Jasmonic acid (JA) is an organic compound found in several plants including jasmine. The molecule is a member of the jasmonate class of plant hormones. It is biosynthesized from linolenic acid by the octadecanoid pathway.
JA, (1R,2R)-3-Oxo-2-(2Z)-2-pentenyl-cyclopentylethanoic acid
3D model (JSmol)
CompTox Dashboard (EPA)
|Molar mass||210.27 g/mol|
|Boiling point||160 °C (320 °F; 433 K) at 0.7 mmHg|
Except where otherwise noted, data are given for materials in their standard state (at 25 °C [77 °F], 100 kPa).
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Its biosynthesis starts from the fatty acid linolenic acid, which is oxygenated by Lipoxygenase (13-LOX), forming a peroxide. This peroxide then cyclizes in the presence of allene oxide synthase to form an allene oxide. This allene oxide rearranges as it gets catalyzed by the enzyme allene oxide cyclase to form 12-oxophytodienoic acid, and undergoes a series of β-oxidations to 7-iso-jasmonic acid. In the absence of enzyme, this iso-jasmonic acid isomerizes to jasmonic acid.
The major function of JA and its various metabolites is regulating plant responses to abiotic and biotic stresses as well as plant growth and development. Regulated plant growth and development processes include growth inhibition, senescence, tendril coiling, flower development and leaf abscission. JA is also responsible for tuber formation in potatoes and yams. It has an important role in response to wounding of plants and systemic acquired resistance. The Dgl gene is responsible for maintaining levels of JA during usual conditions in Zea mays as well as the preliminary release of jasmonic acid shortly after being fed upon. When plants are attacked by insects, they respond by releasing JA, which activates the expression of protease inhibitors, among many other anti-herbivore defense compounds. These protease inhibitors prevent proteolytic activity of the insects' digestive proteases or "salivary proteins", thereby stopping them from acquiring the needed nitrogen in the protein for their own growth. JA also activates the expression of Polyphenol oxidase which promotes the production of Quinolines. These can interfere with the insect's enzyme production and decrease the nutrition content of the ingested plant.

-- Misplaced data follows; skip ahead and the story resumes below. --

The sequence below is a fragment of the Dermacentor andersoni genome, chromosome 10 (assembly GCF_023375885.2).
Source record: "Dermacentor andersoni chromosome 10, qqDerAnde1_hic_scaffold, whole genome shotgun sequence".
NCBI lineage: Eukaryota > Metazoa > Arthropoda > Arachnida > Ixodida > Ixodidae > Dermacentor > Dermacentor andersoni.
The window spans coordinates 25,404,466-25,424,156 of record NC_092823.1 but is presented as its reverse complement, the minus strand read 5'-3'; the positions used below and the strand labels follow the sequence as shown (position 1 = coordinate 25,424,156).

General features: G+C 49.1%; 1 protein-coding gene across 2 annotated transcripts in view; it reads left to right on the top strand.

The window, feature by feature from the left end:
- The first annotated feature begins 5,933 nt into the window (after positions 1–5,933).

JA may have a role in pest control. Indeed, JA has been considered as a seed treatment in order to stimulate the natural anti-pest defenses of the plants that germinate from the treated seeds. In this application jasmonates are sprayed onto plants that have already started growing. These applications stimulate the production of protease inhibitor in the plant. This production of protease inhibitor can protect the plant from insects, decreasing infestation rates and physical damage sustained due to herbivores. However, due to its antagonistic relationship with salicylic acid (an important signal in pathogen defense) in some plant species, it may result in an increased susceptibility to viral agents and other pathogens. In Zea mays, salicylic acid and JA are mediated by NPR1 (nonexpressor of pathogenesis-related genes1), which is essential in preventing herbivores from exploiting this antagonistic system. Armyworms (Spodoptera spp.), through unknown mechanisms, are able to increase the activity of the salicylic acid pathway in maize, resulting in the depression of JA synthesis, but thanks to NPR1 mediation, JA levels aren't decreased by a significant amount.
Jasmonic acid is also converted to a variety of derivatives including the ester methyl jasmonate. This conversion is catalyzed by the jasmonic acid carboxyl methyltransferase enzyme. It can also be conjugated to amino acids in some biological contexts. Decarboxylation affords the related fragrance jasmone.
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